The public beta of iOS 15 is now available, and that means hundreds of thousands (maybe millions) of iPhone users are going to install it, visit their favorite website, and say what the hell?
Of all the changes in the new version of iOS, the total revamp of Safari is going to be the biggest shock to the system. Things are different, and not just a little bit different. And because it’s the default web browser for most iPhone users, it’s nearly unavoidable.
Nobody asked for this
Moving the new address and tab bar to the bottom of the screen, and making it sort of auto-hide when you scroll, is the kind of interface upheaval that slaps you in the face.
Obviously, Apple thinks this is a good idea, but it does more than just defy convention—it’s entirely different from all the browsers ever used by a billion people going back…forever. Safari on iPadOS 15 and macOS Monterey, which also bring many Safari changes, keep the address and tab bar at the top, and even Samsung, which pushed all of the menu icons to the bottom of the screen after its One UI refresh, kept its address bar at the top of the screen.
Maybe Apple thought that users’ thumbs cover the bottom of the screen when you browse on a phone, and moving more of the interface there would allow you to see more of the web page. I think the auto-hiding feature could take care of most of that.
I think it’s all about the “swipe to switch tabs” gesture. Swipe left and right on the new tab bar to jump back and forth between tabs, just like you swipe left and right at the bottom of your iPhone display to jump back and forth between apps.
Oh, wait. Whoops. Those are the same gestures in the same place. The difference between swiping between tabs and swiping between apps is a few millimeters, with almost no inactive space separating the tab and multitasking bar swipe zones. In other words, a lot of iPhone users are going to try to swipe between tabs and jump between apps, or vice-versa. It’s not a great experience, and it’s certainly not very friendly to those with motor function limitations.
I don’t even think it’s the best function for that gesture. I’d rather it be applied to the browser back and forward functions. I don’t know about you, but I am far more likely to need to go back/forward than I am to switch tabs on my iPhone.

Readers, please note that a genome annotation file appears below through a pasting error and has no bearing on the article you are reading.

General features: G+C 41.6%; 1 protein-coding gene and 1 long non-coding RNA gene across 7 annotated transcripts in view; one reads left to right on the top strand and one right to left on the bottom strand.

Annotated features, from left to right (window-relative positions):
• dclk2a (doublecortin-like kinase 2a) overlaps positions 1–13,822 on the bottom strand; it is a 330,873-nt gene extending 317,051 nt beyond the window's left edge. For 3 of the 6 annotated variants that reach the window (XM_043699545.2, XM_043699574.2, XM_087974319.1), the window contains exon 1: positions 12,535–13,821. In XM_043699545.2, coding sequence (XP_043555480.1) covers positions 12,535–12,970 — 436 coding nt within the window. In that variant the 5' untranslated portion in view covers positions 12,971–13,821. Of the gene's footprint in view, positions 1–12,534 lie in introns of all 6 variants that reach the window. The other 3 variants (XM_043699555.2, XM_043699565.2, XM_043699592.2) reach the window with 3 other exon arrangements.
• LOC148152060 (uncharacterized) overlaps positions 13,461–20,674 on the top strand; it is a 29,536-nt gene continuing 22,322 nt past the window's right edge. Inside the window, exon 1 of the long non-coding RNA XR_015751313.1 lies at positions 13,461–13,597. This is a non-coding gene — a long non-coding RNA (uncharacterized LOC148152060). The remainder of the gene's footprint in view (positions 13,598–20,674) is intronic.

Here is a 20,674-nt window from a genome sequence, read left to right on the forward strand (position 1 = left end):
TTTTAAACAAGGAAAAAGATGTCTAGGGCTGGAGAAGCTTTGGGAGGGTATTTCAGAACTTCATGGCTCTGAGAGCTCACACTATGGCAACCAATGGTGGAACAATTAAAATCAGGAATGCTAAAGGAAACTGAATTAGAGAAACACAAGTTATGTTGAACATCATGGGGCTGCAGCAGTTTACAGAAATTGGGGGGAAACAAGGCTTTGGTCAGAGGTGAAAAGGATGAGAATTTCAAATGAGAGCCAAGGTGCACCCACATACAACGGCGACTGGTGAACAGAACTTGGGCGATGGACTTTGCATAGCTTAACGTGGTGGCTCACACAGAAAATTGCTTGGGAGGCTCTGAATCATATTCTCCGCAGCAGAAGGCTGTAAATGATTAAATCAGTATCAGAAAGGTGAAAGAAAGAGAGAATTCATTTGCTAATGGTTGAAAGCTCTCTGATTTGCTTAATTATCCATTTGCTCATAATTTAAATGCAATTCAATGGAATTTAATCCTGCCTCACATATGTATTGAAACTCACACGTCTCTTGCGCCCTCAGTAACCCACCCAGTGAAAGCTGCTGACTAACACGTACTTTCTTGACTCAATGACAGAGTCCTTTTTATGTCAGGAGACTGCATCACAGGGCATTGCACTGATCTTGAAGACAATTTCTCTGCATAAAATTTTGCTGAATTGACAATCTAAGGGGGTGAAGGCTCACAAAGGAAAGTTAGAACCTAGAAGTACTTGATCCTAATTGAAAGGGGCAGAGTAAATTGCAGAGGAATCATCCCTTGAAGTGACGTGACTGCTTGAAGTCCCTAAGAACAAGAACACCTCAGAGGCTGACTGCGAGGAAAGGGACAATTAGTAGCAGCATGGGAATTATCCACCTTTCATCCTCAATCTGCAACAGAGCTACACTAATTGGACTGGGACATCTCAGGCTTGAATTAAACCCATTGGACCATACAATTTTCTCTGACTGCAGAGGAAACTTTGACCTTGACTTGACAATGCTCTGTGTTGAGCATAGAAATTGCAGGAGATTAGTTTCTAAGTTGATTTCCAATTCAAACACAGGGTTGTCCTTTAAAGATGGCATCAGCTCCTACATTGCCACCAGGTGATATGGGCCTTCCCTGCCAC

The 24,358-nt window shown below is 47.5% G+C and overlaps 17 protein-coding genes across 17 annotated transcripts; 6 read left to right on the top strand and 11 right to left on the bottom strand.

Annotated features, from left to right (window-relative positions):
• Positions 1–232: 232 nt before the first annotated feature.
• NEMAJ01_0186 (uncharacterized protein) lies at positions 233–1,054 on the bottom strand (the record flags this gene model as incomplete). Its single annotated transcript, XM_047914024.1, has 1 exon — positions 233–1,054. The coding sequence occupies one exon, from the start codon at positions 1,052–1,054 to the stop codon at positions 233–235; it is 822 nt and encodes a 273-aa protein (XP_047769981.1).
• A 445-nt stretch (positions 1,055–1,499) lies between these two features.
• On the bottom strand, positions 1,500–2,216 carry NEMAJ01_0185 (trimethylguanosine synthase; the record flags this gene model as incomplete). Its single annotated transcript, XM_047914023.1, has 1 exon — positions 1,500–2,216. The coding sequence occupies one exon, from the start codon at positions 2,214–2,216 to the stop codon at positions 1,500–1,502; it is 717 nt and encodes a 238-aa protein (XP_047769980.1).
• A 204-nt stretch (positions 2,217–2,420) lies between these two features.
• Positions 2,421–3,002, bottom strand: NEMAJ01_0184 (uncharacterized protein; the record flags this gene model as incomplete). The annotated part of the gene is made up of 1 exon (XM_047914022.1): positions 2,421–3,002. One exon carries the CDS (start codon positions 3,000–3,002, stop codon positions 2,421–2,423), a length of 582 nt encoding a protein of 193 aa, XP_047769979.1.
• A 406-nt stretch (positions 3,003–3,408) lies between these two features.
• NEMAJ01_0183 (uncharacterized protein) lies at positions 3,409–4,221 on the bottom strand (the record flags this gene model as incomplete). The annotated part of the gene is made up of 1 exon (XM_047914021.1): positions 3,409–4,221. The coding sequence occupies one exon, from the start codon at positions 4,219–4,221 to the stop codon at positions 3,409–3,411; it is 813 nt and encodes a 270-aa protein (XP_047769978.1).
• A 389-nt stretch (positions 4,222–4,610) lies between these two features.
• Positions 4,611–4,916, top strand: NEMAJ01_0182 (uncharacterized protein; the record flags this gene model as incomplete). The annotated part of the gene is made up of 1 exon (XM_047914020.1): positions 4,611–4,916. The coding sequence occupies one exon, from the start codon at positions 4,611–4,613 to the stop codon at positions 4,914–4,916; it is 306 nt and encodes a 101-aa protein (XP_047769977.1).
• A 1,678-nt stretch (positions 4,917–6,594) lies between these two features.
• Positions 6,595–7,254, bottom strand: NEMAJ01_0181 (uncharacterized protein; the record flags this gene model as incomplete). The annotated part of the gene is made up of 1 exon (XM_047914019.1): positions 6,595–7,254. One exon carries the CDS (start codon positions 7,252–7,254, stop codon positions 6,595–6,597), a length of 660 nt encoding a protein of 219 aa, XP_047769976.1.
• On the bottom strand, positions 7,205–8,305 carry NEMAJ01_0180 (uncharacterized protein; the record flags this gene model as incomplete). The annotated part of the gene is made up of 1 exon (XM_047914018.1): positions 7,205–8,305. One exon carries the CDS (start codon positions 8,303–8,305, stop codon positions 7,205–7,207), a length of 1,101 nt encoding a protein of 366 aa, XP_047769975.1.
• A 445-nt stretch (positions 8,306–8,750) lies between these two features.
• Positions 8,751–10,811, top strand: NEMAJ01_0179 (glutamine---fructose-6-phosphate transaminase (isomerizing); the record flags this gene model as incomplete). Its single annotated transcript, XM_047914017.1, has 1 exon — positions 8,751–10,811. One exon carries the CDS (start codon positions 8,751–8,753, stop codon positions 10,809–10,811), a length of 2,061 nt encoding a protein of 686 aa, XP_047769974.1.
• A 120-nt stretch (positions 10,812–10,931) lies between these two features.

You’re likely to hear a lot of complaints about the refresh button going away, too. It’s no longer in the address bar, but hidden under a more functions menu (…), even on iPad and Mac! Apple wants you to drag a website down to reload it, which of course only works when you’re at the top of a site.
So you’ve got to either scroll to the top then drag down to refresh, or tap the little More (…) button and then press Reload. It’s like everything in Safari now takes more taps and swipes, and some common functions are less obvious or easily discoverable.
OK, it’s not all bad
With iOS 15 still very much in beta, there’s plenty of time for Apple to make some improvements. And even if this is what we get when iOS 15 releases in the fall, there’s plenty of good stuff in here, too.
The addition of real browser extensions could be transformative to how we browse the web on our iPhones. And tab groups that sync between devices are a great way to stay organized. Then there are Apple’s industry-leading efforts to protect our privacy online.
Still, I have to wonder what exactly Apple sees in these design changes. They feel out of touch with the way users expect to browse the web, and not in a “this is obviously better” sort of way. Like most interface changes, we’ll all get used to it, and before long it will be second nature. It will be fine. But it seems like a design choice without clear and obvious purpose or benefit, and I can only hope Apple is ready to make more than a few tweaks throughout the beta testing process.
I have written professionally about technology for my entire adult professional life – over 20 years. I like to figure out how complicated technology works and explain it in a way anyone can understand.